Scoring on the wing comes in bunches from Zach LaVine, who showed he more than a dunk contest guy. He took more than five threes a game and shot 37.4 percent, he is a good passer who keeps the ball moving, and is at least trying on defense. Next to him is a quality wing in Otto Porter, who averaged 13.9 points per game last season, shot 40 percent from three, and could become a free agent next summer (although don’t bet on him opting out of $28.5 million).

The point of the future will be Coby White, who has a world of potential but it’s going to take a few years of work to get there.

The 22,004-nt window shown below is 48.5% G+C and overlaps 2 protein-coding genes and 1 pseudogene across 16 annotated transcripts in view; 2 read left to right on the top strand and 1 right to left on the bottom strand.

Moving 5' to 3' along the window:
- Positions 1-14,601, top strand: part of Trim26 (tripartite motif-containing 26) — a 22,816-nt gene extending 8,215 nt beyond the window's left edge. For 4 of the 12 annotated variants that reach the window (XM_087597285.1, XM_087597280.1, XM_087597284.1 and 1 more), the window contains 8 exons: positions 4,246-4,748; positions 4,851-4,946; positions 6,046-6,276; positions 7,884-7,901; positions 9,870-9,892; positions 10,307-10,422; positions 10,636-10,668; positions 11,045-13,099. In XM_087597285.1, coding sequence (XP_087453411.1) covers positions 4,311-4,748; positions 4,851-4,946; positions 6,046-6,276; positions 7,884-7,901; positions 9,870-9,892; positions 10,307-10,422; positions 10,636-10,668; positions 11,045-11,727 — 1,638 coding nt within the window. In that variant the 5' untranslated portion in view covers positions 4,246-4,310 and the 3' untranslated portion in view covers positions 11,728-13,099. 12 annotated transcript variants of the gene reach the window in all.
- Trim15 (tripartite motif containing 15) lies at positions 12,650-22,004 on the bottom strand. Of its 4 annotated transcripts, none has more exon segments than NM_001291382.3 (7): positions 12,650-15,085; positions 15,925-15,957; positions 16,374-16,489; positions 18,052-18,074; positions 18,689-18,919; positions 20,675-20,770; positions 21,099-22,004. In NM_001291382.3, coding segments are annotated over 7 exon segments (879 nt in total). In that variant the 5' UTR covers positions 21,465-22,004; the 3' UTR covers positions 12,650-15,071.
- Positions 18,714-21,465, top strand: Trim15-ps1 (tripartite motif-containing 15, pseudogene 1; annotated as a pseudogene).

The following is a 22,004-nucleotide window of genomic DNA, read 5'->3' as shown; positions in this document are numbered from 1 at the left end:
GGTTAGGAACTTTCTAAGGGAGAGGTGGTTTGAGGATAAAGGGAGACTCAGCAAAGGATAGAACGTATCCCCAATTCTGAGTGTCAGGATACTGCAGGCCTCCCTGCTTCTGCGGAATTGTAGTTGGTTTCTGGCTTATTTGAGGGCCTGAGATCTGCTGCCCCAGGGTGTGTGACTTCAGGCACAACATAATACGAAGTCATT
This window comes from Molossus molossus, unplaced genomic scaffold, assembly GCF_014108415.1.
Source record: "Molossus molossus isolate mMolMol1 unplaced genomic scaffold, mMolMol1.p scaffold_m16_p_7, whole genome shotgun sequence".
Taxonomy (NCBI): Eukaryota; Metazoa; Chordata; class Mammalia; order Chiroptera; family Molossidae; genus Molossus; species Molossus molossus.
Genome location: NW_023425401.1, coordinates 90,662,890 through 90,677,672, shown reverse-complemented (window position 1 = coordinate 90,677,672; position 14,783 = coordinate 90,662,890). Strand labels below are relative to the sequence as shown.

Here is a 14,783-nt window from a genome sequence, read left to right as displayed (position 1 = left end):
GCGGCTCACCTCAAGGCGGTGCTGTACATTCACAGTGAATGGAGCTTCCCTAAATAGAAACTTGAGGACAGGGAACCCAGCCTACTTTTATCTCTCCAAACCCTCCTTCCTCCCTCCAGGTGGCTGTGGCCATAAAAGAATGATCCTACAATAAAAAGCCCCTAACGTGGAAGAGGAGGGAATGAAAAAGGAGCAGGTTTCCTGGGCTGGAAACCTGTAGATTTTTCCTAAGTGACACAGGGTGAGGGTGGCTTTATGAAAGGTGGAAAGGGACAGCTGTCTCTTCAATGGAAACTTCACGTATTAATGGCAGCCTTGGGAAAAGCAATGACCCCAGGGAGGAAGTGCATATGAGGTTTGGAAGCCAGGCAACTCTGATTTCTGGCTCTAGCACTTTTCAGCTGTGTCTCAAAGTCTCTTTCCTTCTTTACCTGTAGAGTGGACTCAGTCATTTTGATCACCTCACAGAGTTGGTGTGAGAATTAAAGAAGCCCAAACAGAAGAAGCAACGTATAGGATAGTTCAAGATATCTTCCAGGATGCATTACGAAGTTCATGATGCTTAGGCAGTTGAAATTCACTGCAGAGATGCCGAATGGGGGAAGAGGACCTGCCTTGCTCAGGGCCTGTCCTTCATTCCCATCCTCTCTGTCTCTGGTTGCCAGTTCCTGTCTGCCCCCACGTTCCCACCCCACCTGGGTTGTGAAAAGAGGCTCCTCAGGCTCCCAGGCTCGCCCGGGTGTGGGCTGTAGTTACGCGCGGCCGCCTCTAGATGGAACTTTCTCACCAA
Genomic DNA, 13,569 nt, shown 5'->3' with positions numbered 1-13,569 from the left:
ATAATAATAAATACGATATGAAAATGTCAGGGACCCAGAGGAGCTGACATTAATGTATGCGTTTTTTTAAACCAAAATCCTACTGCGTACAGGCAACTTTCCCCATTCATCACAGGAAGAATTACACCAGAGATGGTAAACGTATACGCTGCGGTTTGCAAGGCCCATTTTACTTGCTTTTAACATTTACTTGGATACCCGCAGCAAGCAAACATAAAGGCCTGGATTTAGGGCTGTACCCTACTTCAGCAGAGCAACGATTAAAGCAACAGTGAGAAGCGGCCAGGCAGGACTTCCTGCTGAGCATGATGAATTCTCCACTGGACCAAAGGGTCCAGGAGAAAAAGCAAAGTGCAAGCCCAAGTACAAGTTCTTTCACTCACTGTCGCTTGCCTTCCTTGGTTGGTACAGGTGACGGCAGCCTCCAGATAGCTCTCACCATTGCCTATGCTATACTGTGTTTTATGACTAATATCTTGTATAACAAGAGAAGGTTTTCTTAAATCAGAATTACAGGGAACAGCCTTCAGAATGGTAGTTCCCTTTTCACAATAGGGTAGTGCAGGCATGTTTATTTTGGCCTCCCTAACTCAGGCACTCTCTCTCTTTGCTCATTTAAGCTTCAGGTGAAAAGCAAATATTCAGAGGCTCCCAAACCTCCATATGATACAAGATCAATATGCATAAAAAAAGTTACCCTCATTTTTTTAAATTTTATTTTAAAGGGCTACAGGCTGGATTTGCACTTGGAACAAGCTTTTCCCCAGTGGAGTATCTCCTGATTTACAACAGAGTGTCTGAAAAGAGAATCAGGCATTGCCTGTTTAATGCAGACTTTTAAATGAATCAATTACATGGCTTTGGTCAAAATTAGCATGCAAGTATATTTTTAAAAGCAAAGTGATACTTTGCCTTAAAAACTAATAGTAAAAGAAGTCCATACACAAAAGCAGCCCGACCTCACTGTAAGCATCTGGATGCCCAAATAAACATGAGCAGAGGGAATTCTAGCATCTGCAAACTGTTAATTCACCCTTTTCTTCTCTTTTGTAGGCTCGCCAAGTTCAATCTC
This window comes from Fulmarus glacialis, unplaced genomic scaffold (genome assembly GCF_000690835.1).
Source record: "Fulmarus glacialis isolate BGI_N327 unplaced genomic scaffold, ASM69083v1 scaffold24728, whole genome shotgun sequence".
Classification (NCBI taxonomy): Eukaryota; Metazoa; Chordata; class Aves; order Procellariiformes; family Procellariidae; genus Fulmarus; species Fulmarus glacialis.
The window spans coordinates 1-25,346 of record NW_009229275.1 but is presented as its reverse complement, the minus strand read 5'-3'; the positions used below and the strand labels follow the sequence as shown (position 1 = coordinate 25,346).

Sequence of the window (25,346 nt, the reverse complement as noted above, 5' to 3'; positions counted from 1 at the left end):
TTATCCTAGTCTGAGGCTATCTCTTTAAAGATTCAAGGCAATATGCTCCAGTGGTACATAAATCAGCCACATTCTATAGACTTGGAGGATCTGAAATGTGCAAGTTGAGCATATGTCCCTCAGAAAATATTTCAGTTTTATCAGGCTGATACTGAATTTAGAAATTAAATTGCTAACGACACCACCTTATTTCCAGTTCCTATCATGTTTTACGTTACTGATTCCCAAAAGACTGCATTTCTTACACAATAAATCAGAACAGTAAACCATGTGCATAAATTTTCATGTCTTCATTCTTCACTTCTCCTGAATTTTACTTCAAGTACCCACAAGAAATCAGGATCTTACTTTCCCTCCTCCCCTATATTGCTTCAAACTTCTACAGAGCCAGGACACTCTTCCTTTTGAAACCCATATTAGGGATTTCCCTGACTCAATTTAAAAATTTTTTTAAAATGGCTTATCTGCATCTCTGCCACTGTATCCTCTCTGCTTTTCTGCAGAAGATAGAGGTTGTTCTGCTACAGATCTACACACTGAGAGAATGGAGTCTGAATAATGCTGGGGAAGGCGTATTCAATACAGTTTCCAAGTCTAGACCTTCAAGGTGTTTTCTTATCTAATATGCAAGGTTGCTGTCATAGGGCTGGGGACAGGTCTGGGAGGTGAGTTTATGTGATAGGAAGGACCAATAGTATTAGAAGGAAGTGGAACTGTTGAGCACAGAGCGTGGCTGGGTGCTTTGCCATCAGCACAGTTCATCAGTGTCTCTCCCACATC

This summer the Bulls made two pickups that — in my mind — will vault them into the playoffs this season. One is point guard Tomas Satoransky, who Washington let walk (one of their confusing moves) and will be the guy that knows how to start plays, hit threes, defend, and just go get a bucket now and again when they need it. He played well for stretches with the Wizards when John Wall was out. The other quality pickup is Thaddeus Young, who was critical to the Pacers’ defense last season, plus he just is a glue guy on the offensive end who can be a backup four and give them quality minutes (don’t be shocked if he closes games for Jim Boylen at times).

The Bulls have a young but reasonably well-rounded roster, and while they won 22 games last season they could be in the high 30s this season and pushing for a playoff spot in the East. It’s a big leap.

Bulls fans hope just one of many.

Kobe Bryant’s death a unique tragedy

Kobe Bryant and Magic Johnson